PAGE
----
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Massachusetts to receive $41 million in multi-state settlement with Juul

The Massachusetts State House.
The Massachusetts State House. Juul Labs will pay $462 million in a legal settlement to Massachusetts and other states. ANDREW BURKE-STEVENSON/DFP FILE

Massachusetts is set to receive $41 million after a multi-state lawsuit found e-cigarette manufacturer Juul Labs Inc. liable for their role in promoting nicotine products to youths.

The settlement was the result of lawsuits filed in six states and the District of Columbia claiming Juul intentionally targeted young people in its advertising campaigns, drastically increasing rates of nicotine usage in minors during recent years. 

The amount of the multi-state settlement was $462 million split proportionally between Massachusetts, California, Illinois, Colorado, New York, New Mexico and the District of Columbia, based on the number of young residents addicted to vaping products. 

The settlement also imposed marketing and sales restrictions onto Juul to prevent minors from smoking. Juul is restricted from directly or indirectly marketing to youth, featuring anyone under the age of 35 in promotional material and must limit the number of Juul products an individual may purchase. 

Mark Gottlieb, the executive director of the Public Health Advocacy Institute at the Northeastern University School of Law, said the settlement did not start as a multi-state lawsuit.

“There were thousands and thousands of claims filed both in federal court and in state court around the country,” Gottlieb said. “Our case in Massachusetts was just on behalf of teens and their parents or guardians who became nicotine-dependent as a result of using Juul.”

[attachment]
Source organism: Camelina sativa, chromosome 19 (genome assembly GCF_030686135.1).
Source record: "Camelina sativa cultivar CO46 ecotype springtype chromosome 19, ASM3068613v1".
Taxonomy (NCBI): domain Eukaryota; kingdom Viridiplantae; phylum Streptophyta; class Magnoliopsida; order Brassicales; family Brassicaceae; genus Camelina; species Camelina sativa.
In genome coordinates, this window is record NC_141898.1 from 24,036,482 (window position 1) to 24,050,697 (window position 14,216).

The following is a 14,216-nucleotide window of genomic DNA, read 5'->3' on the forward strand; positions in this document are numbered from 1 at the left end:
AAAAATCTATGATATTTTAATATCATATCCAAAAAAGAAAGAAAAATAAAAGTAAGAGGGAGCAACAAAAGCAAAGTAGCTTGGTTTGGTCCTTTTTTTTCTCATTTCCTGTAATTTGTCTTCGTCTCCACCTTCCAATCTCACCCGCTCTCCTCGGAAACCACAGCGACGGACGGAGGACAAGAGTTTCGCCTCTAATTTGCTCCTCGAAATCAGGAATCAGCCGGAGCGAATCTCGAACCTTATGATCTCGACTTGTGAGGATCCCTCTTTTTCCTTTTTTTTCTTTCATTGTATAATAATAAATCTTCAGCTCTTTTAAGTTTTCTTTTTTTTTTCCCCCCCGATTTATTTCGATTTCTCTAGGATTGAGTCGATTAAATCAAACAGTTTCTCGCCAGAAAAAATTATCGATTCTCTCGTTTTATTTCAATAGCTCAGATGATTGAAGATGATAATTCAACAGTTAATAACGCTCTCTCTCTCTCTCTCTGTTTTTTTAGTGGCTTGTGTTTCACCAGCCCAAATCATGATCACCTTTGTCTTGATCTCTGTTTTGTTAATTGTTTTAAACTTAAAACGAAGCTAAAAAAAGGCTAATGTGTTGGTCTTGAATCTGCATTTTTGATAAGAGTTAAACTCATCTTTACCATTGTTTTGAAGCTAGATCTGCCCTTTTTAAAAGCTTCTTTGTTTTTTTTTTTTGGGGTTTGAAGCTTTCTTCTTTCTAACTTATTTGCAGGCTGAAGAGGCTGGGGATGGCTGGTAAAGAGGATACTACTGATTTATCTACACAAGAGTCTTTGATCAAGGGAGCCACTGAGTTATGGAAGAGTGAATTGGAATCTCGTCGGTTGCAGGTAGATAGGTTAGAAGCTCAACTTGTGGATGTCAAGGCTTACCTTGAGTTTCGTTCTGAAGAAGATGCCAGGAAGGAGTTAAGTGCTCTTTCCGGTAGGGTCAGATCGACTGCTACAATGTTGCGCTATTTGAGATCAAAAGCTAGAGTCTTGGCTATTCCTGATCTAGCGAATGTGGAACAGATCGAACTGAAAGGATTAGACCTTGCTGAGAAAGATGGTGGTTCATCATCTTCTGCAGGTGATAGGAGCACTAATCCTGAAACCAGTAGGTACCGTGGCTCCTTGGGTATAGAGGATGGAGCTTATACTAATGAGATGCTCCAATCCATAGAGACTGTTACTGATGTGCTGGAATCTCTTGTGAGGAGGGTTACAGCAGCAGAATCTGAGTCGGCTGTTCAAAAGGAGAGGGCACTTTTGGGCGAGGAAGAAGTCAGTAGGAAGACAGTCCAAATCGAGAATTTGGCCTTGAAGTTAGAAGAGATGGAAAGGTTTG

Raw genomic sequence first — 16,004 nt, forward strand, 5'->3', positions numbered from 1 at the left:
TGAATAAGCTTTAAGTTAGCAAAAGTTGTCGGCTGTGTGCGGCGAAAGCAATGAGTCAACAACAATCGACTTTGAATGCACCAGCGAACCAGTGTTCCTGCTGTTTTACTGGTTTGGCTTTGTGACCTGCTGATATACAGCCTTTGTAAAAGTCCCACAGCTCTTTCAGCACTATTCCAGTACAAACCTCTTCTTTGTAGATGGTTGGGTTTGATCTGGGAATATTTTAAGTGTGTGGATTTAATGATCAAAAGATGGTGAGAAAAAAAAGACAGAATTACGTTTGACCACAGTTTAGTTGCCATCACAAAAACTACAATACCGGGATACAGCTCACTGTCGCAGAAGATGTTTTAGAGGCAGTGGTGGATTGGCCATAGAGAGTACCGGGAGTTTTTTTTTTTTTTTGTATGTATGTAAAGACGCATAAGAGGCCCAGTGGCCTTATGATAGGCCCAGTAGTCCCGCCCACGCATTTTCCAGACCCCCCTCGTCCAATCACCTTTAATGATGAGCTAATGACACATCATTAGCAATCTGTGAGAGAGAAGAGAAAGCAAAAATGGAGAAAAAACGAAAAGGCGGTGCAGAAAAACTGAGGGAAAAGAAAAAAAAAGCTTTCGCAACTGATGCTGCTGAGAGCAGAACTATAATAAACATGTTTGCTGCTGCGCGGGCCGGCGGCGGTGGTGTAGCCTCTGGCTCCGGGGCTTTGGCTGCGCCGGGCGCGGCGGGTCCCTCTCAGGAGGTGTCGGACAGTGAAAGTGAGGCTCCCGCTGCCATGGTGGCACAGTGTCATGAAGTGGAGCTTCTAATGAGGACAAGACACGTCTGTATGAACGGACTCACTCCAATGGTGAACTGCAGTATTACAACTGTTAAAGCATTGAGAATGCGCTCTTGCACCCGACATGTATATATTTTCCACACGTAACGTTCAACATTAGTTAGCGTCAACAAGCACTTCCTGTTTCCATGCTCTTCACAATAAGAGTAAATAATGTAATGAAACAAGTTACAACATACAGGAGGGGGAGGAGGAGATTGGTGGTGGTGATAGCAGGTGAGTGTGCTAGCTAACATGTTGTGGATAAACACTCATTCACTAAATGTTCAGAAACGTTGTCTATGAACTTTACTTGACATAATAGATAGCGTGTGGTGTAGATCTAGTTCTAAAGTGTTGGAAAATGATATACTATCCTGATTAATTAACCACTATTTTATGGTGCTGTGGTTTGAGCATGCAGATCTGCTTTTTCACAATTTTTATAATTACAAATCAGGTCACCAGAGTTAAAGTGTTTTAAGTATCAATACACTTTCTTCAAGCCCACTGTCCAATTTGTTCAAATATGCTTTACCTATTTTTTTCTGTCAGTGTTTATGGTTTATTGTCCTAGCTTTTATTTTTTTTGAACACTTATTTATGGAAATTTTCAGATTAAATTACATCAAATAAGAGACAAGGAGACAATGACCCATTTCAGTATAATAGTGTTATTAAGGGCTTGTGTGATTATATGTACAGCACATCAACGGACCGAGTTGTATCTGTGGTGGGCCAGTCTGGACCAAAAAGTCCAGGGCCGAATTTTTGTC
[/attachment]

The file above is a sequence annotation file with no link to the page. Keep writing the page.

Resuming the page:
Juul also designed their products to be more appealing and addictive, Gottlieb said.

“[Juul’s formula] allowed almost twice the concentration of nicotine to be used than the highest levels of other e-cigarettes at the time,” he said. “The combination of the flavors, the design … and the way it was marketed were all facts that were alleged to be part of an unfair and deceptive marketing program.” 

Gottlieb also said Juul sent representatives to schools to falsely market their product as a completely safe alternative to traditional smoking, encouraging young people to use it. 

The tactic was seemingly used by Juul to ensure success.

“No other consumer product has ever taken over a market as quickly as Juul did,” Gottlieb said. “They were introduced in a launch party in the summer of 2015 and, by 2017, they had taken over 75% of the total nicotine vaping market … that was almost entirely due to its massive popularity among younger people, some of whom were underage.”

Laura Crotty Alexander, associate professor of medicine at the University of California San Diego, said Juul marketed themselves as a tool to help smokers quit but their products were specifically designed to target adolescents.

“This was not limited to Juul but when they had their cool mint, and their cucumber, and their mango, and their berry, and those are flavors that are most appealing to kids. Yet, they were trying to say that they’re really a company to help smokers quit,” Crotty Alexander said.

Crotty Alexander said underage vaping can have major impacts on youths mental health. 

“Nicotine is associated with higher rates of depression and anxiety,” Crotty Alexander said. “It fundamentally alters the way your brain works, and the way your brain reacts to other stimulants, and that’s for the rest of your life, so that’s one thing that’s super scary to me.”

Both Gottlieb and Crotty Alexander said the settlement is a step in the right direction. However, they also said the restrictions were overdue.

“It’s a little too late now,” Gottlieb said. “Had something like this been around in 2018, it would have made a big difference. It would have curtailed the problem.”

Crotty Alexander said the “damage has already been done” because vaping is already popular among middle schoolers, high schoolers and young adults.

“We made Juul pay cash for the wrongs that they did,” Crotty Alexander said. “It doesn’t really fix what they did and we still have this epidemic happening.”





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